From Audiobooks to ‘A Murder at the End of the World’, Actor Edoardo Ballerini Says Collaboration Is Key

When it came time to cast an AI in the FX murder mystery series “A Murder at the End of the World,” show creators Brit Marling and Zal Batmanglij turned to a familiar voice: Edoardo Ballerini. While the name may not be immediately recognizable, you’ve no doubt heard Ballerini before – he’s an award-winning audiobook narrator whose work ranges from “War and Peace” to “Metamorphosis” to the Hebrew Bible.

“I started out wanting to be a writer,” Ballerini told TheWrap as part of the video series Bold Steps, presented by Johnnie Walker. “Then as I started watching plays, and I started watching films, I realized I wanted to be a part of this world where I could work with directors, I could work with screenwriters, I could work with costume designers, I could work with makeup artists.”

Ballerini, whose onscreen credits include “The Sopranos” and “Boardwalk Empire,” said he immediately sparked to the collaborative nature of filmmaking. But that collaboration was put to the test when the actors of SAG-AFTRA went on strike last year.

“The strike was painful,” he said, adding that the strike coincided with the release of “A Murder at the End of the World,” which meant he couldn’t promote it due to SAG’s rules of the strike. “I had a show that was coming out and of course, we weren’t allowed to promote it, which was frustrating, there was no doubt about it. It was frustrating to have to stay silent and say like, ‘Look, I have this great role in this great series, but I can’t tell you about it.’”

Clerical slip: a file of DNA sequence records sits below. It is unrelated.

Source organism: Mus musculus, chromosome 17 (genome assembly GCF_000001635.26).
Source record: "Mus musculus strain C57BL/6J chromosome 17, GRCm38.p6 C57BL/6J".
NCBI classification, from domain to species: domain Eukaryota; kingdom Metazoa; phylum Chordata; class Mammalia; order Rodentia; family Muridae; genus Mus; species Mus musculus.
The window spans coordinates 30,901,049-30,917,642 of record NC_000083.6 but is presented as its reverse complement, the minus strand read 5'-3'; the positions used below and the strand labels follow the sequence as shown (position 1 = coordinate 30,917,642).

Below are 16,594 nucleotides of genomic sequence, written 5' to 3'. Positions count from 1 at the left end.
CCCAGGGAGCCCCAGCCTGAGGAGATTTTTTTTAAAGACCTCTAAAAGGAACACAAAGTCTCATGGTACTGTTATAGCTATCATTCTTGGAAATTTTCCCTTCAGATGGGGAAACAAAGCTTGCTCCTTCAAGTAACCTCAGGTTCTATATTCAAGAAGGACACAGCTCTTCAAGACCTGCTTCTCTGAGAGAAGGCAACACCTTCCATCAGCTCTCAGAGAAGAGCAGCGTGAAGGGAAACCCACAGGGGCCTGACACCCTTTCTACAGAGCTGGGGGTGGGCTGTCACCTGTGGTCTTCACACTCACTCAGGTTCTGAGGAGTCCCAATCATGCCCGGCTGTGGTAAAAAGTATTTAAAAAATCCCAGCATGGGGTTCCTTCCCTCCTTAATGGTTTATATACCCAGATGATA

The work that Ballerini does in the audio space was not struck so he could continue making a living, and he was delighted to find that other actors looking for non-struck work during the strike reached out to him.

“A lot of people would write me or call me and say, ‘I need to get into this world too. I have bills to pay. Can you help me?,’” he explained. “One of the most satisfying moments of the strike for me was an actor friend of mine who said, ‘I just booked an audio book!’”

That collaboration that’s so key to making great art extended to the picket lines, and Ballerini said it was heartening to see so many extending a helping hand.

“That’s the great part of the solidarity among actors, like how can we help each other? But it was a painful time there’s no question about it,” he continued.

The strike ended just before “A Murder at the End of the World” premiered, allowing for a last-minute event to celebrate the release of one of Ballerini’s most high-profile roles to date.

“The strike ended the day before our premiere event, and so everybody sort of scrambled and came together and it was this moment where we all got to see each other again,” he said. “There were a lot of hugs, a lot of laughter, a lot of smiles. And it made me realize it is that collaborative nature of this industry that makes it special. It’s the people coming together to do something. So to have that moment, we got very lucky.”

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